• Expenses incurred by volunteers

    The income tax law contains no specific deductions for voluntary work expenses. As voluntary work is usually unpaid, payments to volunteers are generally not assessable income. For this reason, most expenses incurred in voluntary work are not tax deductible.

    A volunteer may be entitled to claim expenses incurred in gaining or producing assessable income, except where the expenses are of a capital, private or domestic nature. For example, expenditure on items such as travel, uniforms or safety equipment could be deductible. Expenses incurred for private and income-producing purposes must be apportioned, with only the income-producing portion of the expense being tax deductible.

    Example: Expenses apportioned

    John operates a commercial fishing trawler and uses navigational charts in his business. He also volunteers as an unpaid training officer at the volunteer coastguard. John purchases two identical sets of navigational charts – one for his business, the other as a training aid in coastguard courses. John will need to apportion the expense and can claim the part incurred in gaining or producing assessable income – in this case, half the total cost.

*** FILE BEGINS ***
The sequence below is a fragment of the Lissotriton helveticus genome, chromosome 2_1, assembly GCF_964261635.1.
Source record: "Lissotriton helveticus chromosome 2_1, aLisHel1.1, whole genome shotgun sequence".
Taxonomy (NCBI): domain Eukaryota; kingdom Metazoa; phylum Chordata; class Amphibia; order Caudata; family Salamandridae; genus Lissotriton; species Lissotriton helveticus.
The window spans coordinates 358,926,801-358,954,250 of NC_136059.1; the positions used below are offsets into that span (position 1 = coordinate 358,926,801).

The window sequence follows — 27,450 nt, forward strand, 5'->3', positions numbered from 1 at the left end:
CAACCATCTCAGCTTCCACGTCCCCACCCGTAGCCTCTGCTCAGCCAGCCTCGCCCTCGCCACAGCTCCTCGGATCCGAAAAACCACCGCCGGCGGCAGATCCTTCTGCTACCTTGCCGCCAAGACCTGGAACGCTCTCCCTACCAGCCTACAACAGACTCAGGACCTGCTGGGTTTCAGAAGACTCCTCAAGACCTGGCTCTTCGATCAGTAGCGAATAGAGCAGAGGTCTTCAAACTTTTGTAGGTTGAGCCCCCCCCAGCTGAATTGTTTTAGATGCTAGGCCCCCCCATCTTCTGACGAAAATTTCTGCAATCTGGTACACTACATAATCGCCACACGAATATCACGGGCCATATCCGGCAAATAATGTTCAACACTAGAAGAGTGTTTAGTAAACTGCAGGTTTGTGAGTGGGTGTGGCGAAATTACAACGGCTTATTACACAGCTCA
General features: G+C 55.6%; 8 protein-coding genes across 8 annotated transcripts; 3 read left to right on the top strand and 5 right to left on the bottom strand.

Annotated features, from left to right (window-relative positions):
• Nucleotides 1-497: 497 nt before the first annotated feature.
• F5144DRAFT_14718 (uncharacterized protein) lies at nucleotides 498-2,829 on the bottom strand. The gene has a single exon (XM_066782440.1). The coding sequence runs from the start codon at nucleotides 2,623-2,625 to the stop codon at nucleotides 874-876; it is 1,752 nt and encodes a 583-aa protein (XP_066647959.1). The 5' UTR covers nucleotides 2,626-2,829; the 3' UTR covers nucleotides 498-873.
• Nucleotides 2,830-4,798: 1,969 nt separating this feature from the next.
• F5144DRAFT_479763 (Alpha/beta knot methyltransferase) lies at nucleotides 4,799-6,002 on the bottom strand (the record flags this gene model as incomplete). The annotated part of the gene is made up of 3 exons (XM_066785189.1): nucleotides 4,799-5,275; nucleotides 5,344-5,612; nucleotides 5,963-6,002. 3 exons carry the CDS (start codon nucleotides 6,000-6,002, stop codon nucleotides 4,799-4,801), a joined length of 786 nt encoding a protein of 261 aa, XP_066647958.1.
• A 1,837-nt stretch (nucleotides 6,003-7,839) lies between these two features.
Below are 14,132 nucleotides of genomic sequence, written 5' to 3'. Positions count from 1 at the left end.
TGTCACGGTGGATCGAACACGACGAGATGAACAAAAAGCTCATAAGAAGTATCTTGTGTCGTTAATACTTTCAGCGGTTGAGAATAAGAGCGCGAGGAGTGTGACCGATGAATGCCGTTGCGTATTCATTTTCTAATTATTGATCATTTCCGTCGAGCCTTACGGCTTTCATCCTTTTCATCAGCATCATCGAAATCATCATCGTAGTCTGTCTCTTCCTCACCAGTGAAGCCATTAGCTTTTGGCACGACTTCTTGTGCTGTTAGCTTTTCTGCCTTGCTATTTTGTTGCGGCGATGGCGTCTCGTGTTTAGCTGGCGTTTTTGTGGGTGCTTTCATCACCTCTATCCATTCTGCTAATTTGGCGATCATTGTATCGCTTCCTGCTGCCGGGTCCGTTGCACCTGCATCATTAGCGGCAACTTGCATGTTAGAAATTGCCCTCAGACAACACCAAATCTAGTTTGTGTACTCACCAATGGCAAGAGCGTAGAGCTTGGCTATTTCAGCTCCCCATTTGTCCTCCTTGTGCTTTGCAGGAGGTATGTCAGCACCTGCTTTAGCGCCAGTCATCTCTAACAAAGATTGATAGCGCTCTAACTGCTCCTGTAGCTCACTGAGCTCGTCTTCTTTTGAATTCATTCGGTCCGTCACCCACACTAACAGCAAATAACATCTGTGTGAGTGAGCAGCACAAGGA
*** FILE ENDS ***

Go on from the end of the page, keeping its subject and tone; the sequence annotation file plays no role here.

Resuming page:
End of example

    Donations

    It is common for volunteers to donate money, goods and time to not-for-profit organisations. To be tax deductible, a gift must comply with relevant gift conditions, and be:

    • made voluntarily
    • made to a deductible gift recipient (DGR)
    • in the form of money ($2 or more) or certain types of property.

    Donors can claim deductions for most, but not all, gifts they make to DGRs.

    For example, a gift of a service, including a volunteer’s time, is not deductible as no money or property is transferred to the DGR.

    Payments that are not gifts include those to school building funds as an alternative to an increase in school fees and purchases of raffle or art union tickets, chocolates and pens.

    Example: Not a gift

    Chamith buys a clock at a charity auction for $200. This is not a gift even if Chamith has paid a lot more than the value of the clock.

    End of example

    Individuals may be entitled to a tax deduction for contributions made at fundraising events, including dinners and charity auctions.

    A token of acknowledgement from a gift recipient can be consistent with a payment being a gift.

    Example: Gift

    Sheifa receives a lapel badge for her donation to a DGR. This is not a material benefit and the donation is a gift.

    End of example

    To find out if a particular organisation is a DGR:

    See also:

    Gifts and fundraising

    Last modified: 20 Jul 2015QC 46358